Most of the young people, however, preferred to remain outside. A holiday gave them a chance to meet old friends. Moscow, after all, has no Jewish community center.
Several of the young people said they had applied for visas to leave the Soviet Union in the past and might try again. Two identified themselves as former civil engineers who had taken jobs as factory workers. They felt there was a better chance of the Soviet government’s granting a visa to a factory worker since it could not claim that a worker knew state secrets. The pay was better anyway, they said, and there was less responsibility and worry.
A tall, blond youth stood nearby as the others spoke, and one of the former civil engineers explained in Yiddish, a language that the blond youth obviously did not understand: “That big boy was standing near you over there, and now that you have moved here, he is standing behind me to the left. He is a snooper. I just wanted you to know.”
The accused KGB agent stood impassively.
“If democracy means showing Elvis Presley and Michael Jackson on television,” the former civil engineer went on, in English, “then we have it.”
Sergei Obratsov, the Soviet Union’s most famous puppet master, is an elfin man with wispy white hair who keeps canaries in his office and moves softly around his desk in running shoes. The director of the Moscow Puppet Theater is now 86 and has survived all the upheavals in 70 years of Communist Party rule.
He speaks quietly in Russian with the trace of a smile and a happy glint in his eyes, and it is hard for a visitor to tell if these add a touch of irony to his words or not. Obratsov read “The Children of Arbat” recently. That novel by Anatoly Rybakov about the terrors of the Stalin era had been banned in the Soviet Union until this year.
Asked about life in the turbulent 1930s, Obratsov replied: “If you have read ‘The Children of Arbat,’ I cannot add to that. When I am reading these things now, I understand better what terrible times we used to live in. I myself, however, never had such problems, perhaps because the work of a puppet master is so special.”
The Western world knows of many great Soviet artists who have fled in search of more artistic freedom, but Obratsov is not one of them.
“I have never thought of leaving the Soviet Union,” he said. “I’m a Russian. What’s more, I’m a Muscovite. I would find it difficult to live even in Kiev or Leningrad. But let’s be practical. No other country in the world would have built me such a theater. Puppetry is not a profitable business.”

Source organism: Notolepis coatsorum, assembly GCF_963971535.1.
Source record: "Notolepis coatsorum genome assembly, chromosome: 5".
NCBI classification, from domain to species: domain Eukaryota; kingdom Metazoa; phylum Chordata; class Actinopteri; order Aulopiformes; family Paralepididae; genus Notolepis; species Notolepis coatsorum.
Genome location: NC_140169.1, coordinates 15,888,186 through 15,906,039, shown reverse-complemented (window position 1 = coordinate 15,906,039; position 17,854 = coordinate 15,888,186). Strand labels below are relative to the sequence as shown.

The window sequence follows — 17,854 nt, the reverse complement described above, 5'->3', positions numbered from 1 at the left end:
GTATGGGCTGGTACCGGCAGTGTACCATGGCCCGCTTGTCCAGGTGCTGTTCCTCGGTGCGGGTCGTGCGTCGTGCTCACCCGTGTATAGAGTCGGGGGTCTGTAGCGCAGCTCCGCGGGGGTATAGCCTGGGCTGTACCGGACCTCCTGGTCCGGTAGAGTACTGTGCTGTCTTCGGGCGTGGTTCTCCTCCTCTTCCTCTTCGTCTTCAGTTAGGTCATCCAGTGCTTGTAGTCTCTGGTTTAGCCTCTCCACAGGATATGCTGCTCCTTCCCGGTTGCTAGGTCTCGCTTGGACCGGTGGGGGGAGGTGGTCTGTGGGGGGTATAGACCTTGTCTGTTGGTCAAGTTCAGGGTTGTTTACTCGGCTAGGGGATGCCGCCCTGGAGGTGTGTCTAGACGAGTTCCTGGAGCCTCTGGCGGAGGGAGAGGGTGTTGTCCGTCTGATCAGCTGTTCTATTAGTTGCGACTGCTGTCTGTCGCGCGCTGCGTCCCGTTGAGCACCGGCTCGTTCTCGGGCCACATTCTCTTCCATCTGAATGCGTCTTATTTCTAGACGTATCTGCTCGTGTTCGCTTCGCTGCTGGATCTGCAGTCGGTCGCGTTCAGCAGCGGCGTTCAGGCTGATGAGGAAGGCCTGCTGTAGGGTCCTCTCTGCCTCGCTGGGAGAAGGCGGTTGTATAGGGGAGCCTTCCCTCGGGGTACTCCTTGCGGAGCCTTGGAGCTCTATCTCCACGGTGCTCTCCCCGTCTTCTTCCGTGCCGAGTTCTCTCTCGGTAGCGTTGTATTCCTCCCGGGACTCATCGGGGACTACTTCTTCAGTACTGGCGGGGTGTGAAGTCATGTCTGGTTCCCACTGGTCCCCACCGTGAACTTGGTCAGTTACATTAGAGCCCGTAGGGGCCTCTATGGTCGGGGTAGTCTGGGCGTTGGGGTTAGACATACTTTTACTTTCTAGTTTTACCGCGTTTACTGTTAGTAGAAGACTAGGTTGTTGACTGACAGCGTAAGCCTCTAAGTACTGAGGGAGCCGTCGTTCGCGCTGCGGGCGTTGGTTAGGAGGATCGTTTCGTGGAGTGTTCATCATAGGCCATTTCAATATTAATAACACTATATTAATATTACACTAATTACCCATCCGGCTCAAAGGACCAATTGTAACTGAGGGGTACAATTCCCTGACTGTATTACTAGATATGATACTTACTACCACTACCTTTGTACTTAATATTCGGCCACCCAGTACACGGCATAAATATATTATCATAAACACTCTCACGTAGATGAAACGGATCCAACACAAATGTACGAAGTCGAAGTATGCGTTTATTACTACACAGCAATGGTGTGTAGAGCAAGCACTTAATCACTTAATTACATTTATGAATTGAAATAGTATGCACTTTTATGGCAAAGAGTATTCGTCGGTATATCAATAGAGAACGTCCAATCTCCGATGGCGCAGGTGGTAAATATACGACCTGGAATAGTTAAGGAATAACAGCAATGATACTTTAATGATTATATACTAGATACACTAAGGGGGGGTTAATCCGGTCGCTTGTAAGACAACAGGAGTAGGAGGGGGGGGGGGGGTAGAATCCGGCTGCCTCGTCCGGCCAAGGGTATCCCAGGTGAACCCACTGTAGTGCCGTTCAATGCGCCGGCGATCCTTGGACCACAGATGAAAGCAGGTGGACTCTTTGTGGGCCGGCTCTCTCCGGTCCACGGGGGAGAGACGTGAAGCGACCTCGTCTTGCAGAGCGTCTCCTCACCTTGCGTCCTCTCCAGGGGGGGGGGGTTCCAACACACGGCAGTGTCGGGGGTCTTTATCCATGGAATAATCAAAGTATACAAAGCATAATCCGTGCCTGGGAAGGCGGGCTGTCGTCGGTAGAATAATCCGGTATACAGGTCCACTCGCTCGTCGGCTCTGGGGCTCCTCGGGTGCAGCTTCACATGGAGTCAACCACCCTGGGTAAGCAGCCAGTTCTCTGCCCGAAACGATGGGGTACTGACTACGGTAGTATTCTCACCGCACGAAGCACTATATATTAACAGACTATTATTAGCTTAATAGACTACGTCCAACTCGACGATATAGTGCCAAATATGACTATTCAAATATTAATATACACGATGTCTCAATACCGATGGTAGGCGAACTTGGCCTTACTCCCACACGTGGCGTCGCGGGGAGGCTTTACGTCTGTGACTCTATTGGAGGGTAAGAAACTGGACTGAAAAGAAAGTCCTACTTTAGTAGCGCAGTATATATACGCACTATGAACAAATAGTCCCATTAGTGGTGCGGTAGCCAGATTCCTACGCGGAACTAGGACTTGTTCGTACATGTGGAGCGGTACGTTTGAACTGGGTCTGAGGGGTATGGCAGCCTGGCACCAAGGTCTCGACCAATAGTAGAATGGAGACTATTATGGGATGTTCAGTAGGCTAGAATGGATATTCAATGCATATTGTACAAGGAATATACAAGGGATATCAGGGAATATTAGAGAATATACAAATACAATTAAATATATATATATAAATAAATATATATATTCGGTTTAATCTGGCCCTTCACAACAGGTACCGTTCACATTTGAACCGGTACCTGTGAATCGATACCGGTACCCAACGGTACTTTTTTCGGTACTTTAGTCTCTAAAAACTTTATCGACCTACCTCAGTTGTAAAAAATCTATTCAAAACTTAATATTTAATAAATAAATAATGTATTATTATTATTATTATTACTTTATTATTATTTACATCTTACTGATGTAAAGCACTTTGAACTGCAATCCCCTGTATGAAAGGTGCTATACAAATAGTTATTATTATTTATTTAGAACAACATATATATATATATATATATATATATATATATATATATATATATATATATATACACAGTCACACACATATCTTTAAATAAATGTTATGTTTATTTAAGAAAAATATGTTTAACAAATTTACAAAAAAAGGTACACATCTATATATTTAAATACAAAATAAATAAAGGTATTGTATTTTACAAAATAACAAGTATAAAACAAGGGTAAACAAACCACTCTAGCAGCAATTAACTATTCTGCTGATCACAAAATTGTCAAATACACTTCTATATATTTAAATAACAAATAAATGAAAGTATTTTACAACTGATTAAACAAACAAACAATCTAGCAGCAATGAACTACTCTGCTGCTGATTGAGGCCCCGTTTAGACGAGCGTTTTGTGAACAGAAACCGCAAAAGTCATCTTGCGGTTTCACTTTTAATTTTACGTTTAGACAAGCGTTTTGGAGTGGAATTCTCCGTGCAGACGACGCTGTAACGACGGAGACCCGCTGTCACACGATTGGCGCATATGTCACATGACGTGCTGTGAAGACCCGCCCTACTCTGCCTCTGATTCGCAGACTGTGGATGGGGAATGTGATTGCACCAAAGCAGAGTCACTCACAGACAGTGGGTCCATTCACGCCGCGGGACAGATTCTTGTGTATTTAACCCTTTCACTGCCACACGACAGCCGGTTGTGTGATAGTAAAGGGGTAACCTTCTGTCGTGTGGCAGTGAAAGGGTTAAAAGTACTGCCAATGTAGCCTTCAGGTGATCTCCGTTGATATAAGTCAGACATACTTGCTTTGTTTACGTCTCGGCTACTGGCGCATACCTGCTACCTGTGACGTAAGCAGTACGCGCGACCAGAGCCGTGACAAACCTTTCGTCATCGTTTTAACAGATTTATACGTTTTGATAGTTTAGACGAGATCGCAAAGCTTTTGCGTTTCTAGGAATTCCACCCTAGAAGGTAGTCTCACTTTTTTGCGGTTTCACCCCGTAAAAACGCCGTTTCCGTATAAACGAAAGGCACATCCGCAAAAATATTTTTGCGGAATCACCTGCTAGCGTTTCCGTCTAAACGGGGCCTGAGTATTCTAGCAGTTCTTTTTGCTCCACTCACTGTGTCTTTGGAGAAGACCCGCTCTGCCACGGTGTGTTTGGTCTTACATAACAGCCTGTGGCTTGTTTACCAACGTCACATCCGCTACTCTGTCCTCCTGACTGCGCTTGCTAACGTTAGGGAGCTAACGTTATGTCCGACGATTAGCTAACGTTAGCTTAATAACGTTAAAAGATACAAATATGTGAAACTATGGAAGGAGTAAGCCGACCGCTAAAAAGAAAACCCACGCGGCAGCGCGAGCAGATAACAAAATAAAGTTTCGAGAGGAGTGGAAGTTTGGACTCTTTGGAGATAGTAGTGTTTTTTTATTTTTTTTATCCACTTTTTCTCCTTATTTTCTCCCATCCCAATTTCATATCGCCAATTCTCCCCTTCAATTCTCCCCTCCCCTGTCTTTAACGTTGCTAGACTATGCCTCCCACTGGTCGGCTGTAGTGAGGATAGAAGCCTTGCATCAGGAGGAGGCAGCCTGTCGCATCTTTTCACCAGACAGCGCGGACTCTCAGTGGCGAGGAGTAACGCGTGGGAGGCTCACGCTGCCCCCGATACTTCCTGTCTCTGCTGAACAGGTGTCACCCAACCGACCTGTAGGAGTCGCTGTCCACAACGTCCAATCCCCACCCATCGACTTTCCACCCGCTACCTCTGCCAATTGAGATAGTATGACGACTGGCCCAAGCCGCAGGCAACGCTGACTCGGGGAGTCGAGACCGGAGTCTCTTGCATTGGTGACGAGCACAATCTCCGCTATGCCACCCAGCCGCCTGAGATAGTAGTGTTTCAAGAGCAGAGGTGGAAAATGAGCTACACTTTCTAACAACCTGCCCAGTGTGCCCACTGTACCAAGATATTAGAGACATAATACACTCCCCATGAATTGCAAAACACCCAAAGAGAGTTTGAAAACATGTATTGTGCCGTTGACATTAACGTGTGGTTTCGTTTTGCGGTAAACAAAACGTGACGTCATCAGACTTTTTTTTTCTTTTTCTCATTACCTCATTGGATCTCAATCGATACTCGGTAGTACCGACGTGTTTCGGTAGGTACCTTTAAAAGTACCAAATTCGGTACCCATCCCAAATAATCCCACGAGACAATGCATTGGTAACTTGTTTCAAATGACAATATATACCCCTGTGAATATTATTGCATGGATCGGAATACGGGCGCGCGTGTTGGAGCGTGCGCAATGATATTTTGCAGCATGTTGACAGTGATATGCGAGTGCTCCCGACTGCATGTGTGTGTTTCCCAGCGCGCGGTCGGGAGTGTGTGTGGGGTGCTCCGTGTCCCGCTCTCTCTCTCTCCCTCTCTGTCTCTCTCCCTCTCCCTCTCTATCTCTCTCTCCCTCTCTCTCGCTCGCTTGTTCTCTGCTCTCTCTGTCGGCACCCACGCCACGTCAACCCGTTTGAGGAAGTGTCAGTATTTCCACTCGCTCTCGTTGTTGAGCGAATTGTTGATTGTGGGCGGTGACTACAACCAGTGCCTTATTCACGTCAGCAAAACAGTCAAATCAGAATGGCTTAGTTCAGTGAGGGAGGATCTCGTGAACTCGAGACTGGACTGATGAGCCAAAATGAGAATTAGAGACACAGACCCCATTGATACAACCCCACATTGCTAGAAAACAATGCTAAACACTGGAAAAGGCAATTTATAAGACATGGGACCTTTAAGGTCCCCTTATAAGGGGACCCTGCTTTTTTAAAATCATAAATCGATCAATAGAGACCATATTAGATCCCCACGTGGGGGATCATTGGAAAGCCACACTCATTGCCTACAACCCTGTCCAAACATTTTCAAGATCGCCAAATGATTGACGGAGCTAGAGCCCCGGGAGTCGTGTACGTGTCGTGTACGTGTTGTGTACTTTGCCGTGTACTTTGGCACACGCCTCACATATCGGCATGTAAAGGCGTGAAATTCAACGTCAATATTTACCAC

Obratsov is renowned throughout the world and has toured foreign lands with his puppets more than 100 times. He first went to New York, in fact, in 1925 as a member of a traveling troupe of the Moscow Art Theater. As his visitors left, he decided to sing, in English, a song he had learned that year in New York.
“Yes, sir, that’s my baby,” he sang. “No, sir, don’t mean maybe. Yes, sir, that’s my baby now.”
Natasha Uspenskaya, a grandmother, is a member of Green World, a society of angry environmentalists in Leningrad. Pressure groups like these, long inconceivable in the Soviet Union, have sprouted in the last year. Uspenskaya, a 60-year-old English teacher, has joined Green World because of her long battle against a $1.6-billion dam going up on the Gulf of Finland to prevent flooding in the city of Leningrad.
Her husband, Vladimir Shvedov, was an engineer on the project but quit when he discovered that the dam would pollute and muddy the Neva River that runs through Leningrad. Shvedov battled against the dam in vain behind the closed doors of the Communist Party and government bureaucracies and, according to his wife, was hounded by the authorities until he finally fell ill from a stroke.
“My husband,” she said in a recent interview, “does not even remember the project anymore.”
Uspenskaya took up the battle and, in an era when Soviet citizens feel less fearful about speaking out, has joined the organization that is publicly fighting the dam. Most of the environmentalists are much younger than she.
“The young people are very active,” she said. “They keep calling me up and inviting me to join them on one project or another. I tell them, ‘Children, I am 60 years old and can’t keep up with you.’ They are even worried about dust bins, and they fought an attempt to destroy the Smolenskaye Cemetery and turn it into a park. I joined them on that for a very special reason. I have ancestors buried there.
“I like the young people,” she continued. “But they are very naive. They think they will win everything.
“I like Gorbachev very much, and I think that he would do something about the dam if he heard us. But every time we send something to Moscow, we are told that our complaint has been forwarded to the Leningrad city authorities. They are the same people who approved the project in the first place.”
Uspenskaya feels she knows Leningrad well. One of her ancestors was the president of the Academy of Sciences in St. Petersburg, as Leningrad was then known, under Catherine the Great in the 18th Century.